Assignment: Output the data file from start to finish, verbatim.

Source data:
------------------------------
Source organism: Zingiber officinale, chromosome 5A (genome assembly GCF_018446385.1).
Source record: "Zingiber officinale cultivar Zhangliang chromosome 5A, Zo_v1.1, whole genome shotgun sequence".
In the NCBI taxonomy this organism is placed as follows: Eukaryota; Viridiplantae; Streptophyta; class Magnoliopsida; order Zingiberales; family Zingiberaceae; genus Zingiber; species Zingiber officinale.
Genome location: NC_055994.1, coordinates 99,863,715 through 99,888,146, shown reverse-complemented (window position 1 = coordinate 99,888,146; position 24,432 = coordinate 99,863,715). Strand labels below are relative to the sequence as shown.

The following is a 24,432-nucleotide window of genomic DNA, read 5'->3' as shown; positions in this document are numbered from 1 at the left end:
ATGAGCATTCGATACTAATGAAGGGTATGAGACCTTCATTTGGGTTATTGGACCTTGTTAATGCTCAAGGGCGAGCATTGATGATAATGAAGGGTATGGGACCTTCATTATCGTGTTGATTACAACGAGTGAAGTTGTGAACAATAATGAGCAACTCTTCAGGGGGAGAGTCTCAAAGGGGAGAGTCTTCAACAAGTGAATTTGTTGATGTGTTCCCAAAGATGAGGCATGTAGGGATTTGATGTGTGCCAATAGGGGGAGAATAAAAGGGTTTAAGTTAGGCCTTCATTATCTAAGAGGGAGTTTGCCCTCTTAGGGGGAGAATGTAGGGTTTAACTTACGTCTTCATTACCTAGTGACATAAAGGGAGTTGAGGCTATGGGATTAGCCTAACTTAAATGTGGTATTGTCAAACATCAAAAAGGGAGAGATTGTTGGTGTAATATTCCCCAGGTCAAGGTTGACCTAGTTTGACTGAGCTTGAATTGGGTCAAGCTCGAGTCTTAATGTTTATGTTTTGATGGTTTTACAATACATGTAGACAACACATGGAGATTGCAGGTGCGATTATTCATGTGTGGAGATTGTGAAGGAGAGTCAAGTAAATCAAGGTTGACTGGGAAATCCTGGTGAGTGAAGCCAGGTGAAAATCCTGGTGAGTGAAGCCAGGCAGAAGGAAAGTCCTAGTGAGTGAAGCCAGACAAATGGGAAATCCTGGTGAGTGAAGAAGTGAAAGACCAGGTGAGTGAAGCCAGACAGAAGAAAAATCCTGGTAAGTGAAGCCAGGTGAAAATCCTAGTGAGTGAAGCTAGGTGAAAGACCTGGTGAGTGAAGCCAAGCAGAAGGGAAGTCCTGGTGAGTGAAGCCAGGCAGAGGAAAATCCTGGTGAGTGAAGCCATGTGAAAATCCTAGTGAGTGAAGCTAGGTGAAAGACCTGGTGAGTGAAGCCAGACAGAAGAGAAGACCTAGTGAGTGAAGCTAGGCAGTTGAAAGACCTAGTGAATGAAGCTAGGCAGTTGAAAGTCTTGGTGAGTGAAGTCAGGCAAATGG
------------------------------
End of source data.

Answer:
Source organism: Zingiber officinale, chromosome 5A (genome assembly GCF_018446385.1).
Source record: "Zingiber officinale cultivar Zhangliang chromosome 5A, Zo_v1.1, whole genome shotgun sequence".
In the NCBI taxonomy this organism is placed as follows: Eukaryota; Viridiplantae; Streptophyta; class Magnoliopsida; order Zingiberales; family Zingiberaceae; genus Zingiber; species Zingiber officinale.
Genome location: NC_055994.1, coordinates 99,863,715 through 99,888,146, shown reverse-complemented (window position 1 = coordinate 99,888,146; position 24,432 = coordinate 99,863,715). Strand labels below are relative to the sequence as shown.

The following is a 24,432-nucleotide window of genomic DNA, read 5'->3' as shown; positions in this document are numbered from 1 at the left end:
ATGAGCATTCGATACTAATGAAGGGTATGAGACCTTCATTTGGGTTATTGGACCTTGTTAATGCTCAAGGGCGAGCATTGATGATAATGAAGGGTATGGGACCTTCATTATCGTGTTGATTACAACGAGTGAAGTTGTGAACAATAATGAGCAACTCTTCAGGGGGAGAGTCTCAAAGGGGAGAGTCTTCAACAAGTGAATTTGTTGATGTGTTCCCAAAGATGAGGCATGTAGGGATTTGATGTGTGCCAATAGGGGGAGAATAAAAGGGTTTAAGTTAGGCCTTCATTATCTAAGAGGGAGTTTGCCCTCTTAGGGGGAGAATGTAGGGTTTAACTTACGTCTTCATTACCTAGTGACATAAAGGGAGTTGAGGCTATGGGATTAGCCTAACTTAAATGTGGTATTGTCAAACATCAAAAAGGGAGAGATTGTTGGTGTAATATTCCCCAGGTCAAGGTTGACCTAGTTTGACTGAGCTTGAATTGGGTCAAGCTCGAGTCTTAATGTTTATGTTTTGATGGTTTTACAATACATGTAGACAACACATGGAGATTGCAGGTGCGATTATTCATGTGTGGAGATTGTGAAGGAGAGTCAAGTAAATCAAGGTTGACTGGGAAATCCTGGTGAGTGAAGCCAGGTGAAAATCCTGGTGAGTGAAGCCAGGCAGAAGGAAAGTCCTAGTGAGTGAAGCCAGACAAATGGGAAATCCTGGTGAGTGAAGAAGTGAAAGACCAGGTGAGTGAAGCCAGACAGAAGAAAAATCCTGGTAAGTGAAGCCAGGTGAAAATCCTAGTGAGTGAAGCTAGGTGAAAGACCTGGTGAGTGAAGCCAAGCAGAAGGGAAGTCCTGGTGAGTGAAGCCAGGCAGAGGAAAATCCTGGTGAGTGAAGCCATGTGAAAATCCTAGTGAGTGAAGCTAGGTGAAAGACCTGGTGAGTGAAGCCAGACAGAAGAGAAGACCTAGTGAGTGAAGCTAGGCAGTTGAAAGACCTAGTGAATGAAGCTAGGCAGTTGAAAGTCTTGGTGAGTGAAGTCAGGCAAATGG